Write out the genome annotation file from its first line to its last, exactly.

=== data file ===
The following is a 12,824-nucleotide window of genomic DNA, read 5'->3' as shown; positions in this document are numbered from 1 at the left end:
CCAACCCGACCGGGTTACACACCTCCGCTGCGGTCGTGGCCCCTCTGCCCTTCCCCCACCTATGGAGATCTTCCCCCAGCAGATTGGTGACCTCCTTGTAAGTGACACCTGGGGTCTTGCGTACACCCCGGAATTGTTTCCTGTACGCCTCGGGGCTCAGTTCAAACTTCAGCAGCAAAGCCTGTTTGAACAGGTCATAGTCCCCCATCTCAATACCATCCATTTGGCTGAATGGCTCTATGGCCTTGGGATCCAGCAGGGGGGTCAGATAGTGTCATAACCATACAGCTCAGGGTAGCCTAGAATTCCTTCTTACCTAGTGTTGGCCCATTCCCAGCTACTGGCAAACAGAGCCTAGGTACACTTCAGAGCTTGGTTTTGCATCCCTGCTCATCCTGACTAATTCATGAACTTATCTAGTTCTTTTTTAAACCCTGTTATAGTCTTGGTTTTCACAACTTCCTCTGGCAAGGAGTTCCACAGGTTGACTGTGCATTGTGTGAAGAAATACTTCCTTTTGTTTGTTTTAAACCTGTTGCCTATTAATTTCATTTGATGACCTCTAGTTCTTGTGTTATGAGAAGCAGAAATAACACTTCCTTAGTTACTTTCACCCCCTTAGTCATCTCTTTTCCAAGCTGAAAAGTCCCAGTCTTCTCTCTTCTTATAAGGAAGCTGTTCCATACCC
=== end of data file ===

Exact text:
The following is a 12,824-nucleotide window of genomic DNA, read 5'->3' as shown; positions in this document are numbered from 1 at the left end:
CCAACCCGACCGGGTTACACACCTCCGCTGCGGTCGTGGCCCCTCTGCCCTTCCCCCACCTATGGAGATCTTCCCCCAGCAGATTGGTGACCTCCTTGTAAGTGACACCTGGGGTCTTGCGTACACCCCGGAATTGTTTCCTGTACGCCTCGGGGCTCAGTTCAAACTTCAGCAGCAAAGCCTGTTTGAACAGGTCATAGTCCCCCATCTCAATACCATCCATTTGGCTGAATGGCTCTATGGCCTTGGGATCCAGCAGGGGGGTCAGATAGTGTCATAACCATACAGCTCAGGGTAGCCTAGAATTCCTTCTTACCTAGTGTTGGCCCATTCCCAGCTACTGGCAAACAGAGCCTAGGTACACTTCAGAGCTTGGTTTTGCATCCCTGCTCATCCTGACTAATTCATGAACTTATCTAGTTCTTTTTTAAACCCTGTTATAGTCTTGGTTTTCACAACTTCCTCTGGCAAGGAGTTCCACAGGTTGACTGTGCATTGTGTGAAGAAATACTTCCTTTTGTTTGTTTTAAACCTGTTGCCTATTAATTTCATTTGATGACCTCTAGTTCTTGTGTTATGAGAAGCAGAAATAACACTTCCTTAGTTACTTTCACCCCCTTAGTCATCTCTTTTCCAAGCTGAAAAGTCCCAGTCTTCTCTCTTCTTATAAGGAAGCTGTTCCATACCC